Our latest album is celebration of the natural beauty of Washington DC's often overlooked Anacostia River and the vibrant communities of wildlife and residents that call it's shores home. Long plagued by pollution the river is finally getting the respect that it (and it's neighboring communities) deserve. To this end we've put together five new songs to help raise awareness of the Anacostia's past, present and (very bright) future. Thanks for listening - see you out on the river!


In 1742, during the late colonial period, Bladensburg, MD was founded and named in honor of Maryland governor Thomas Bladen. During this period the Anacostia River could accommodate ocean going vessels along it's entire length and Bladensburg's 40 ft. deep harbor (in addition to it's location on the "highways" of Annapolis Road & Georgetown Pike)* made it a natural in-land seaport. In 1747 the Port of Bladensburg became a tobacco inspection station where "hogheads" (1000 lb barrels) stuffed with tobacco were inspected and graded.

At one point Bladensburg was one of the largest ports on the East Coast (second only to Yorktown, VA)*. However the increase in tobacco production and population in the Anacostia watershed brought along human waste, deforestation and poor topsoil management. These factors led to the Port of Bladensburg quickly filling with silt and eventual become unusable. This song is set around the year 1762 once the port's fortunes started to decline.


As you travel south down the river from the Port of Bladensburg towards the MD / DC border the river bends gently to the right. Into this bend flows the Dueling Creek tributary - named for the infamous Bladensburg dueling grounds situated at its headwaters. From 1808-1868 approximately 50 duels took place here to settle "affairs of honor" between gentlemen, military officers and politicians.** Some duels of note include one in 1820 between naval hero Commodore Stephen Decatur and Commodore James Barron and one in 1836 between Daniel Key (son of Francis Scott Key) with a fellow Naval Academy midshipman John Sherbourne over a question regarding steamboat speed.**

This song was lyrically inspired by an article from 1858 in Harpers Magazine article about a duel between second-cousins Gen. Armistead T. Mason & Col. John. M. McClarty. It's a tragic tale, well worth the read, presented here as a dialog between them as they work toward the bloody conclusion of their feud.***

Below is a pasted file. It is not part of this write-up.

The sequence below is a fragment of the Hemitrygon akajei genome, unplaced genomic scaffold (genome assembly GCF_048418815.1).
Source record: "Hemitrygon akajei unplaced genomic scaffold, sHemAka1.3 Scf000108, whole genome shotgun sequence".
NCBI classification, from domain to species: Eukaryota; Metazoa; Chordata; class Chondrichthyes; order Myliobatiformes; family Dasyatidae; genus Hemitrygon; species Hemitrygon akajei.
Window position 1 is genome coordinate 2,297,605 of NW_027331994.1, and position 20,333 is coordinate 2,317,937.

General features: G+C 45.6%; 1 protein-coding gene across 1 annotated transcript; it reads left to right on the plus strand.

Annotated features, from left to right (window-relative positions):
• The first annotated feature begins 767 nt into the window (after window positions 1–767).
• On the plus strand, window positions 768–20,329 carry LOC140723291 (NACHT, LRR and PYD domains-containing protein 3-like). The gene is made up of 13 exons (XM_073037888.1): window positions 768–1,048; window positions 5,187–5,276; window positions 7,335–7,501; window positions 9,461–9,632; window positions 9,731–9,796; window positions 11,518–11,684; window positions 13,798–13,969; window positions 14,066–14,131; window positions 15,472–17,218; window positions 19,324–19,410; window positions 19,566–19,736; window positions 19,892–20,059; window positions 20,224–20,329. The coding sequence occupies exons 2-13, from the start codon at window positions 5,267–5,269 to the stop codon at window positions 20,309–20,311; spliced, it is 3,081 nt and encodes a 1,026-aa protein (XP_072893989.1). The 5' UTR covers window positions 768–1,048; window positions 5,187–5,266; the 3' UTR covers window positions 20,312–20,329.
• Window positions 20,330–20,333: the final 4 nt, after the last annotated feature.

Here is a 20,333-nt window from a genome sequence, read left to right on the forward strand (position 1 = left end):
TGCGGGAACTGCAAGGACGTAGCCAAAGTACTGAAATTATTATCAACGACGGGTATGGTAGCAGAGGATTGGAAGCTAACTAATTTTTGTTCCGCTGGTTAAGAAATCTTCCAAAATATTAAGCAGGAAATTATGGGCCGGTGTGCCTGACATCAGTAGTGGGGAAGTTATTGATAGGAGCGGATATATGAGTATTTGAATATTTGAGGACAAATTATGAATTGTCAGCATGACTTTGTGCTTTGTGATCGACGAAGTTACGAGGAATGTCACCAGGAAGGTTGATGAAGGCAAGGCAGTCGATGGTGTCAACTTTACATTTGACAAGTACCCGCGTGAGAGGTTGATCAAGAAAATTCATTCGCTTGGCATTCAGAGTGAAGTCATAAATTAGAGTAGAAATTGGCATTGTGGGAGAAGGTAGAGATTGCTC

Set in modern day, it's about the songwriter's favorite stretch of the Anacostia River from Dueling Creek (in MD) to the National Arboretum (in DC). This section of the river presents a visitor with the juxtaposition between the throbbing Rt. 50 highway/Amtrak bridges that delineate the border between DC & MD and the quiet, raw beauty of a river that *appears* almost untouched by man.

CIRCLE 8's | Lyrics

This song is about the incredible skaters you can find on any Saturday during the summer at the National Park Service's Anacostia Park Skating Pavilion and, more broadly, about spending a lovely day in Anacostia Park. A true gem of Washington, DC.


Maybe the first ever ode to a sewer tunnel - in particular DC Water's Clean Rivers Tunnel Project that will remove billions of gallons of untreated sewage from entering the Anacostia River and, by extension, the Potomac River and the Chesapeake Bay. Also a reflection on/a call to our better nature to care of our environment. We figured the album needed one song to really beat people over the head with an environmental message.


*Wennersten, John R. Anacostia: The Death & Life of an American River. Baltimore, MD: The Chesapeake Book Company, 2008 (link to purchase)
**Wikipedia, The Free Encyclopedia, s.v. "Bladensburg Dueling Grounds," (access July 14, 2018) https://en.wikipedia.org/wiki/Bladensburg_Dueling_Grounds
***Harpers Magazine | 1858 | Vol 16 | p.471-481 https://books.google.com/books?id=YQ8wAAAAMAAJ&dq=Bladensburg+Dueling+Grounds+Harpers&pg=PA471&hl=en#v=onepage&q&f=false

Editors: Henry Mills Alden, Lee Foster Hartman, Frederick Lewis Allen, Thomas Bucklin Wells

Harper's Magazine Company, 1858